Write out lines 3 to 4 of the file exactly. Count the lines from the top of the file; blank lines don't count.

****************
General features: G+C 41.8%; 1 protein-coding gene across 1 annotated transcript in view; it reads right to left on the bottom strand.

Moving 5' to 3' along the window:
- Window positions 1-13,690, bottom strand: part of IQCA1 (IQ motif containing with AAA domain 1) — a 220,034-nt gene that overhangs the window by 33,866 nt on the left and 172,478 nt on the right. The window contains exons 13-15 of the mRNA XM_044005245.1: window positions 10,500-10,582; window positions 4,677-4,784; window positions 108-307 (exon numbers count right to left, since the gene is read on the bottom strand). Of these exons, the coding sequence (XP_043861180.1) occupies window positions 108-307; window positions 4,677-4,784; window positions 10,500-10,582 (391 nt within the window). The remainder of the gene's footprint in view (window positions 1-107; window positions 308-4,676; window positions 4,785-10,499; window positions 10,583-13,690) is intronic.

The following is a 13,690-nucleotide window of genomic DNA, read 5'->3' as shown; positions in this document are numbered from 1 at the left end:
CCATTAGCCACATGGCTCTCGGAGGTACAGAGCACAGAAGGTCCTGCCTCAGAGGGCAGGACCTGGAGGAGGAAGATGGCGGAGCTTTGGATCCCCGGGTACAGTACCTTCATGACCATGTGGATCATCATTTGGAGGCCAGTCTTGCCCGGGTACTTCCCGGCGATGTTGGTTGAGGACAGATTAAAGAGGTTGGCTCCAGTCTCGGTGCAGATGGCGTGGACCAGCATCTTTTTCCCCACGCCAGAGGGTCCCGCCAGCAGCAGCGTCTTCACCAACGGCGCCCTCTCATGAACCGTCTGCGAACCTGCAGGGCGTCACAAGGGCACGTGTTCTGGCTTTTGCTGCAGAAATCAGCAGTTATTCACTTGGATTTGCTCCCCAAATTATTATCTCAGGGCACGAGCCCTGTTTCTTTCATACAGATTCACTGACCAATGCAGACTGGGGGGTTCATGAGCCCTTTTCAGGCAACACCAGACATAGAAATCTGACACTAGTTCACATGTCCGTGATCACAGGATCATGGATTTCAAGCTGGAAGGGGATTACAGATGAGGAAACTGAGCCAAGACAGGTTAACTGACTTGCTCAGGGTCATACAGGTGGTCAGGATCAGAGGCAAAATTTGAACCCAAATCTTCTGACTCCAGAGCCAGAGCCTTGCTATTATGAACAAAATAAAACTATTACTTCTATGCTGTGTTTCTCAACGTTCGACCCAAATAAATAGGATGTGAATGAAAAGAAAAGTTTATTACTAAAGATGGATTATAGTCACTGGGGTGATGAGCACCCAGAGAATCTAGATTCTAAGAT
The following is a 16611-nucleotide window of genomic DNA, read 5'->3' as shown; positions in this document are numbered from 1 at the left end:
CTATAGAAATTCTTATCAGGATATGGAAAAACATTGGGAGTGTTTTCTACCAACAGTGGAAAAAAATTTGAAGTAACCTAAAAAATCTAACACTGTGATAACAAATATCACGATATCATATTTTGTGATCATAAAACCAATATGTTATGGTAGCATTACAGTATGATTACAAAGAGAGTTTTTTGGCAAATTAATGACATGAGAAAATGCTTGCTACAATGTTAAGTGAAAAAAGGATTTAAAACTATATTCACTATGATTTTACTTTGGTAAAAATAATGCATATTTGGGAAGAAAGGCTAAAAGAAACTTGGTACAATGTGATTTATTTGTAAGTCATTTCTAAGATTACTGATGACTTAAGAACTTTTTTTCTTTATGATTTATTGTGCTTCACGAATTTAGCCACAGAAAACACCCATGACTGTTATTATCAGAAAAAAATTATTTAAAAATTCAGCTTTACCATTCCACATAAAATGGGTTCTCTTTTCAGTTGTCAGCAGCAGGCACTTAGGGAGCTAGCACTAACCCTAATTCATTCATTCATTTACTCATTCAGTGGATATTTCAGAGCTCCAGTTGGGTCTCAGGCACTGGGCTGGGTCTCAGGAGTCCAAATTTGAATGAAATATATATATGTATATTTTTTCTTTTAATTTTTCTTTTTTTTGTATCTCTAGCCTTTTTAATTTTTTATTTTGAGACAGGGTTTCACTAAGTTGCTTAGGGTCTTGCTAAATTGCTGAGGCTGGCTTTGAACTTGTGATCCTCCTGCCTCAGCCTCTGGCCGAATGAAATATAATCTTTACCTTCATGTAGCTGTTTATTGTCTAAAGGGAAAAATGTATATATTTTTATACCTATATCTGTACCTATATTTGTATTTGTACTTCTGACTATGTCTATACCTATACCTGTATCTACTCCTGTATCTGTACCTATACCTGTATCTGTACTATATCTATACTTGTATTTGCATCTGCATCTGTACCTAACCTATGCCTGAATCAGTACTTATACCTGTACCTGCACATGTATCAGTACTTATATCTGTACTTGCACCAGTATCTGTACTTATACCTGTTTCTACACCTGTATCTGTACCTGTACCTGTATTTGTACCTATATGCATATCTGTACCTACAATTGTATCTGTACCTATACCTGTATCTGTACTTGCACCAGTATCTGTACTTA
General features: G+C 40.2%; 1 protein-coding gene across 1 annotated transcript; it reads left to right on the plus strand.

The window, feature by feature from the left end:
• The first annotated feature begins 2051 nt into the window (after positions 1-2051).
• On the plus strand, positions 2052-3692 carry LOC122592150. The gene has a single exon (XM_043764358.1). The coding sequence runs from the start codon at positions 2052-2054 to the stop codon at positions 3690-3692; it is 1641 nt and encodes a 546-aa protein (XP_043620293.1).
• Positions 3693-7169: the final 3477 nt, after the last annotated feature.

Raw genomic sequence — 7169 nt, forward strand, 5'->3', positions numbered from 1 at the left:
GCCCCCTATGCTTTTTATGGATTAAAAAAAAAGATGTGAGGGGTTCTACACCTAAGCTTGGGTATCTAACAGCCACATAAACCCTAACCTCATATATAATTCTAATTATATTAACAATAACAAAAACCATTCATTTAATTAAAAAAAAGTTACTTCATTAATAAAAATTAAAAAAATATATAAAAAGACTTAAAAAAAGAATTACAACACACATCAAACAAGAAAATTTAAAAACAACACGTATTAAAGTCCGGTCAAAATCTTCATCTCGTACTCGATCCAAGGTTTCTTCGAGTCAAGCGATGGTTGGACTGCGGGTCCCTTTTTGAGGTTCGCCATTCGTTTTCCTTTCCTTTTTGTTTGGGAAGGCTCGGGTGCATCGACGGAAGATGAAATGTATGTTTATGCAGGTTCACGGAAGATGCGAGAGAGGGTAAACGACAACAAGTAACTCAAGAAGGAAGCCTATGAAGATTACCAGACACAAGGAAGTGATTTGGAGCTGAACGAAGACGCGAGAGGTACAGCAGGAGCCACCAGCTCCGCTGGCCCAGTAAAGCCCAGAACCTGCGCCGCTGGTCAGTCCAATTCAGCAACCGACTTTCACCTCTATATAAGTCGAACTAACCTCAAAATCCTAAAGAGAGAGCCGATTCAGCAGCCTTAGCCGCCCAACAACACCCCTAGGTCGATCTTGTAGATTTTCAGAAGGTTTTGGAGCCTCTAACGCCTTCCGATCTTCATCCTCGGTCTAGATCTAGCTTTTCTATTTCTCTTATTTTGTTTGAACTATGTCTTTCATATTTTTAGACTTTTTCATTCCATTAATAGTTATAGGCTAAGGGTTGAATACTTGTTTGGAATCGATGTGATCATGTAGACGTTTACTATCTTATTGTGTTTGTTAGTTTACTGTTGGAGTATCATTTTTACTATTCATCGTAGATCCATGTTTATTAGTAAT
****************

- Window positions 1-13,690, bottom strand: part of IQCA1 (IQ motif containing with AAA domain 1) — a 220,034-nt gene that overhangs the window by 33,866 nt on the left and 172,478 nt on the right. The window contains exons 13-15 of the mRNA XM_044005245.1: window positions 10,500-10,582; window positions 4,677-4,784; window positions 108-307 (exon numbers count right to left, since the gene is read on the bottom strand). Of these exons, the coding sequence (XP_043861180.1) occupies window positions 108-307; window positions 4,677-4,784; window positions 10,500-10,582 (391 nt within the window). The remainder of the gene's footprint in view (window positions 1-107; window positions 308-4,676; window positions 4,785-10,499; window positions 10,583-13,690) is intronic.

The following is a 13,690-nucleotide window of genomic DNA, read 5'->3' as shown; positions in this document are numbered from 1 at the left end: